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The Oxford Guide to Library Research / Edition 3

The Oxford Guide to Library Research / Edition 3

by Thomas Mann

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ISBN-10: 0195189981

ISBN-13: 9780195189988

Pub. Date: 10/29/2005

Publisher: Oxford University Press, USA

With all the changes in information storage and retrieval, anyone doing research today may feel unsure of the most efficient ways to use the library. The Oxford Guide to Library Research provides an overview of little-known but powerful strategies used by librarians and information specialists, through clear explanations of nine fundamental methods of searching.


With all the changes in information storage and retrieval, anyone doing research today may feel unsure of the most efficient ways to use the library. The Oxford Guide to Library Research provides an overview of little-known but powerful strategies used by librarians and information specialists, through clear explanations of nine fundamental methods of searching. Thomas Mann explains how these techniques can be applied profitably to almost any area of research, and considers all formats -- from newspapers to digital libraries on the Web -- for their unique advantages, as well as for their limitations. Drawing on over twenty years' experience helping library users, Mann enlivens his advice throughout with real-world examples. Against the trendy but mistaken assumption that "everything" can be found on the Internet, he asserts the lasting value of physical libraries and time-tested research strategies, while acknowledging the complementary applications of computer technology. Required reading for anyone navigating the complex universe of information resources, The Oxford Guide to Library Research offers a comprehensive, up-to-date overview of the field, one that can save its readers countless hours in the search for information.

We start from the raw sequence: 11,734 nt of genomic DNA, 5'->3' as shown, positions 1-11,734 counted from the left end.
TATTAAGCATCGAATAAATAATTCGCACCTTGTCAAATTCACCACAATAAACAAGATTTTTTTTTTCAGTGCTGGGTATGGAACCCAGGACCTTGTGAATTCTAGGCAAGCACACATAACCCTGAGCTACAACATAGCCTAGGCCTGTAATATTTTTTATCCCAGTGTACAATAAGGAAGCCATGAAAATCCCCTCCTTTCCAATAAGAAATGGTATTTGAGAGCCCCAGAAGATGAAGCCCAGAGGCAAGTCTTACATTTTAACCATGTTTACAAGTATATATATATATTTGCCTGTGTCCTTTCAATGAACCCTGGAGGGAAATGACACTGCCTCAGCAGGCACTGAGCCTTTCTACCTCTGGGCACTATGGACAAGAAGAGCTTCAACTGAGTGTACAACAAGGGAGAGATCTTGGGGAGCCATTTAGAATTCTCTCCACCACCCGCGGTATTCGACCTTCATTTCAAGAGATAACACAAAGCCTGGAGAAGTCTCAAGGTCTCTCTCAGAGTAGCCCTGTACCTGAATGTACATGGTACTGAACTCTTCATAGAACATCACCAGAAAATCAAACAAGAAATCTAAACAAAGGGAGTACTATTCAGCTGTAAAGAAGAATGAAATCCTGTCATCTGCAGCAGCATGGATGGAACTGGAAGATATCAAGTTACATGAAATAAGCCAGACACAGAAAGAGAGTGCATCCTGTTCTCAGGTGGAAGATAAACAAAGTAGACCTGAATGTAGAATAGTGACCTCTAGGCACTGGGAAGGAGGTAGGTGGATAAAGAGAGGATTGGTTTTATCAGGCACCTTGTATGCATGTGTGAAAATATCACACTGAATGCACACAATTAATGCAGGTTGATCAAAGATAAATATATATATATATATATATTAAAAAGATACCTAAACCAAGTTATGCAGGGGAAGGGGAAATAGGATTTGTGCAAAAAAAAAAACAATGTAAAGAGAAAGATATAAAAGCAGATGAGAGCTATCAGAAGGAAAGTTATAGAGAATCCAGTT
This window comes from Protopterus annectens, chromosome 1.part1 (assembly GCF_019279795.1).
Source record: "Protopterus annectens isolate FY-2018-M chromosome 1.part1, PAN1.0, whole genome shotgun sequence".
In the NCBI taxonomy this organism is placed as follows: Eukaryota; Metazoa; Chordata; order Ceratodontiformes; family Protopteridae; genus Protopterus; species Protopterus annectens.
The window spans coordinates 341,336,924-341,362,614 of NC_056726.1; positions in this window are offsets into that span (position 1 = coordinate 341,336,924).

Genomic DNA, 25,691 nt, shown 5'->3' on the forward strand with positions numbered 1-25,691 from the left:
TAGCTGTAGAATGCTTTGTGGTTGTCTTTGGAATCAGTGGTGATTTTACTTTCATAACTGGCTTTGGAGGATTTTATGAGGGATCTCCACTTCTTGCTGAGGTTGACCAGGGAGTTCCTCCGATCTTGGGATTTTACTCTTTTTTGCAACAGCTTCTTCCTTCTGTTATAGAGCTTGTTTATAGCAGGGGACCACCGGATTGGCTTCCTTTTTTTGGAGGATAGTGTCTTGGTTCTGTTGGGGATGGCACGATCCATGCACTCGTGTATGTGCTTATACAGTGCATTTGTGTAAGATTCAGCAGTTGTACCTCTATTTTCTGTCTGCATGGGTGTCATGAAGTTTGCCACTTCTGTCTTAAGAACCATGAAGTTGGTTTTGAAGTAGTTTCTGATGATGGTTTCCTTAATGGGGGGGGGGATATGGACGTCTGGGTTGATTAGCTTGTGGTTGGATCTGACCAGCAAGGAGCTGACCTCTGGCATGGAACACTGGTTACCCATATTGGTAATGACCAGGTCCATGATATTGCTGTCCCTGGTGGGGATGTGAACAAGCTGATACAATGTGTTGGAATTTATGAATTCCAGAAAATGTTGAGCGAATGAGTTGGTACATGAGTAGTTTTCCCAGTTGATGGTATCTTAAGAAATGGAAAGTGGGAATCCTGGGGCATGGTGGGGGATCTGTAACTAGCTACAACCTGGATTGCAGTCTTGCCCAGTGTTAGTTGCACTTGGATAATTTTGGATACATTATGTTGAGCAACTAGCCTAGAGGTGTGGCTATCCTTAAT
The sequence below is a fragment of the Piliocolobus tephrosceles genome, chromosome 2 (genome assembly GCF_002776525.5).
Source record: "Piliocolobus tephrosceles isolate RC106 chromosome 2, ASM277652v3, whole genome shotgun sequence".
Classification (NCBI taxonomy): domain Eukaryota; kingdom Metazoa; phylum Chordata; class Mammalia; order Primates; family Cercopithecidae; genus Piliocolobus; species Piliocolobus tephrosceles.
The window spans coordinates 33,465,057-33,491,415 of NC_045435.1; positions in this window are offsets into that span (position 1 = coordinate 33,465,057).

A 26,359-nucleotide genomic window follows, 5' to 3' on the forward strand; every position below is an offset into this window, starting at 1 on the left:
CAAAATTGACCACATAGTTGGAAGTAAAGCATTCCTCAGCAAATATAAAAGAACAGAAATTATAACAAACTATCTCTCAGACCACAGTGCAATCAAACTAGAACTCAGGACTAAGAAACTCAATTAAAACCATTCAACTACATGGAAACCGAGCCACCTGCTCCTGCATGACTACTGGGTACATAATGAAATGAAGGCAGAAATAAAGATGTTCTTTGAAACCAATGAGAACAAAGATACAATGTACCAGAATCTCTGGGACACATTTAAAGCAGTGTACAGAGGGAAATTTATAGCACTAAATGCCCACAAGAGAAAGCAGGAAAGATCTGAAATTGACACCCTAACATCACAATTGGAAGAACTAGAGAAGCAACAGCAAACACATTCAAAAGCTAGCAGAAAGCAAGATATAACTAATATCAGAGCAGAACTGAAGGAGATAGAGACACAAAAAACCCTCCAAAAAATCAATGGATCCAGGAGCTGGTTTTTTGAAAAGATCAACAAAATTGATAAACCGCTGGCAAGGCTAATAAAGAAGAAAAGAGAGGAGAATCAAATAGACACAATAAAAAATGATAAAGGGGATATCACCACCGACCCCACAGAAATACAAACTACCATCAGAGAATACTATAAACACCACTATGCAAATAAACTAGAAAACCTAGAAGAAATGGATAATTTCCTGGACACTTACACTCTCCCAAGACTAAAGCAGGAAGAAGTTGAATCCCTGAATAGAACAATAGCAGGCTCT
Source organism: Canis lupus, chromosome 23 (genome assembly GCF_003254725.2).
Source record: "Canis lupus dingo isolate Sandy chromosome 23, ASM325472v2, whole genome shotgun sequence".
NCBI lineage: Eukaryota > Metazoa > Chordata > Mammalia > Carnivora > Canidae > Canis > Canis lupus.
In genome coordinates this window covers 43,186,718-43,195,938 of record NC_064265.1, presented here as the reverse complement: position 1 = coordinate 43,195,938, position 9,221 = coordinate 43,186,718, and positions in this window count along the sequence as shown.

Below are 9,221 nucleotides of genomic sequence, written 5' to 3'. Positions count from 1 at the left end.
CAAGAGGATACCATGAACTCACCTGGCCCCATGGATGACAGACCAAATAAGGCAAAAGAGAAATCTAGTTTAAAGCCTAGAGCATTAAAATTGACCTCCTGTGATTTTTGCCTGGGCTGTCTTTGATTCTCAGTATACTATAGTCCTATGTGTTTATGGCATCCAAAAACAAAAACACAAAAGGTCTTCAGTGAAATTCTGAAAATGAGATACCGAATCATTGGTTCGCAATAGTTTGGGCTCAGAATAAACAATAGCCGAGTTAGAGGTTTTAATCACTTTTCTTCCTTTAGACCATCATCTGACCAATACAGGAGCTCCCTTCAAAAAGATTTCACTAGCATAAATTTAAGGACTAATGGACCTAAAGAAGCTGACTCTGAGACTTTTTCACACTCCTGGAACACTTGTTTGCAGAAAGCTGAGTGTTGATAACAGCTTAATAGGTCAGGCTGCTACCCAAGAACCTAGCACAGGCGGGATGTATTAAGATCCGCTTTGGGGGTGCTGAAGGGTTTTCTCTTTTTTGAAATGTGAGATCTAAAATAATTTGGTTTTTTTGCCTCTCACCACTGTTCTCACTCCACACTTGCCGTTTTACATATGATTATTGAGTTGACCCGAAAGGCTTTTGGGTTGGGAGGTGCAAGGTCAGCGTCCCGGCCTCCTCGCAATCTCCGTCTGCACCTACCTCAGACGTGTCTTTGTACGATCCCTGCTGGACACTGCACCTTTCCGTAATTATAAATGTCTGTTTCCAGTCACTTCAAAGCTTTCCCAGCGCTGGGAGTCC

Product Details

Oxford University Press, USA
Publication date:
Edition description:
Third Edition
Product dimensions:
8.20(w) x 5.40(h) x 0.80(d)

Table of Contents

1.Initial Overviews: Encyclopedias3
General vs. specialized encyclopedias
How to identify which ones exists in different subject areas
Peculiar strengths of general sets
2.Subject Headings and the Library Catalog16
Filing conventions
Filing sequence
Subject headings
Uniform heading
Scope-match specificity
Specific entry
Four ways to find the proper category term
Narrower-term cross-references
Alphabetically adjacent narrower terms
Subject tracings
Recognition vs. prior specification
Narrowing a topic
Finding foreign-language books
Copy cataloging problem for researchers
Advantages and disadvantages of the catalog
Essay collections
3.Systematic Browsing, Scanning, and Use of Classified Bookstacks46
Possible methods of shelving books
Serendipity and discovery by recognition
Depth of access and full-text searching
Browsing vs. scanning
Shelf arrangement complements library catalog: advantages and disadvantages
Scattering of subjects
Exploiting the library's internal structure
Continuing need for classified bookstacks in computer age
Ways to find the right classification areas
Browsing in other situations
4.Subject Headings and Indexes to Journal Articles59
H. W. Wilson Company indexes and databases
Vocabulary control
Information Access Company databases
FirstSearch and Eureka databases
Use of Library of Congress Subject Headings for cross-disciplinary inquiries
Specialized indexes and databases
Narrowing a search
Finding where a particular journal is indexed
Full texts online
Identifying journals in a particular subject area